Women’s Cancer Q&A: Advances in Care

WebMD’s women's cancer expert, Harold J. Burstein, talks to WebMD's chief medical editor about treatment advances, research breakthroughs, and the prognosis for the future.

Medically Reviewed by Michael W. Smith, MD
9 min read

How far have we come in women’s cancer? Keeping up with the latest treatment trends and studies about cancer of the breast, ovary, uterus, and cervix can be daunting. New studies come out seemingly every week with hot-off-the-press -- and often contradictory -- results. Mammograms? They’re either the key to prevention or misleading at best. And what’s the final word on hormone replacement therapy? Does it prevent or cause cancer? Experts have even recently challenged the value of sticking to a low-fat diet to help keep cancer at bay.

We need answers. An estimated 251,140 U.S. females will battle breast, ovarian, uterine, or cervical cancer in 2007. For a clearer picture of the state of women’s cancer treatment today and tomorrow, WebMD chief medical editor, Michael W. Smith, MD, turned to WebMD’s resident cancer expert, Harold J. Burstein, MD, PhD.

Two big ongoing trends in breast cancer medicine today offer patients tremendous promise. One is the development of new drugs that target cancer cells directly. Some interfere with specific molecules involved with cancer cell development or tumor growth. Others slow the growth of breast cancer cells that enlarge in response to the hormone estrogen. These drugs work by blocking estrogen’s effect. Still others target the vascular system and block development of blood vessels that help feed the cancer cells.

These drugs are an exciting development for a couple of reasons. One, targeting a cell process that has gone awry allows the treatment to actually get right at the molecular process that has contributed to developing cancer. Second, these treatments have much less effect on normal, noncancerous cells. This usually leads to fewer side effects than with typical chemotherapy.

Breast cancer treatment is much more personal than in the past, and we’re able to tailor a woman’s treatment based on the genetic makeup of her own cancer cells. It perhaps sounds obvious, but what we’re finding is that not all breast cancers are the same.

Specific genes in these cells can tell us how the tumor will grow, how likely the cancer is to recur, in general how it will behave. This information helps shape treatment -- how aggressive to be with chemotherapy, for example, or even which patients really need chemotherapy and which patients don’t.

With some cancers, we do know what the major risk contributors are. For instance, we know smoking is directly associated with lung cancer, bladder cancer, head and neck cancer, cervical cancer, and pancreatic cancer.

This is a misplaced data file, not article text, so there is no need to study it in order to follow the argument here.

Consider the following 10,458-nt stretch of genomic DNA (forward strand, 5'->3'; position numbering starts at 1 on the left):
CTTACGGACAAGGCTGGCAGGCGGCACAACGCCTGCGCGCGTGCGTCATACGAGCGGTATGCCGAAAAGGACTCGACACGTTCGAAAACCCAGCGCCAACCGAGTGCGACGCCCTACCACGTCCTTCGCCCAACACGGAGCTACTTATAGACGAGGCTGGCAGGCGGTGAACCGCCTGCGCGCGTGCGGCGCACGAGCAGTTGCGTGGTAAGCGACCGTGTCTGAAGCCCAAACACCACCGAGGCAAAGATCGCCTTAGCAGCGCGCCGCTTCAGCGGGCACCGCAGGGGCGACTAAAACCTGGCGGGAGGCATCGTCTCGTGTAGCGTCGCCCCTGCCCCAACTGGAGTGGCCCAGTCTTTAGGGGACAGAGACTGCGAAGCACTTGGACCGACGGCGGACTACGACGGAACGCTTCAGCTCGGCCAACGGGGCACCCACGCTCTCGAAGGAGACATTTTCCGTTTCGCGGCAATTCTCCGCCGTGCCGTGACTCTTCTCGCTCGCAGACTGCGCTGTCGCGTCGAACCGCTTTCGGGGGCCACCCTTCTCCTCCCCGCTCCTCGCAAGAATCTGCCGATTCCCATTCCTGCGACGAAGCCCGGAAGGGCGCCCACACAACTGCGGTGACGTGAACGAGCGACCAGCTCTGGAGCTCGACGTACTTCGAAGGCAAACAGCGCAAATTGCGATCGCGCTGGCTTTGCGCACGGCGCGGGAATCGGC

But with breast cancer, we don’t have such clear risk factors; in fact, most are fairly weak -- such as whether you had children or at what age you first became pregnant, how much you weigh, and how much alcohol you drink. They increase the risk of getting diagnosed with breast cancer only by a little bit. For most women, we don’t really know why they develop breast cancer.

However, the one risk factor that’s different is heredity. It’s clear that women who have a strong family history of breast or ovarian cancer have a greater risk of developing breast cancer themselves.

And we know now that there are at least two specific genes associated with both cancers: BRCA1 and BRCA2.

Common sense suggests that habits such as getting more cardiovascular exercise and eating more fruits and vegetables are good for everyone’s overall health. But it’s not clear that avoiding red meat, going on an all-vegetarian diet, drinking red wine, eating soy or avoiding soy, or similar actions will lower the chances of being diagnosed with breast cancer.

Not really, because breast cancer’s hereditary risk factors probably account for only 5% to 10% of cases. However, genetic counseling may be useful for women who do have several relatives who have had breast or ovarian cancer; or women from families where breast cancer strikes at a very early age, typically younger than 40; or women who have had breast and ovarian cancers -- these all could signal a possible hereditary risk.

Mammography is a remarkably effective tool. That said, it is not a perfect tool, and that’s where the controversy lies. Even though it’s the best screening tool we have, it can still miss breast cancers in some women. And in other women mammograms may indicate something abnormal, but further testing shows there’s nothing to worry about. So some women undergo what some consider to be unnecessary testing, including a possible biopsy.

There is also debate about which women might need something more than a mammogram. For example, some women have dense breast tissue, which makes it more difficult to detect a tumor with a mammogram screening.

Even so, my view is that there’s no question women should get mammograms on a regular basis starting at age 40. There’s no question that the last decade’s decrease in breast cancer death rates in the United States and Western Europe is due in large part to public health programs such as widespread mammography.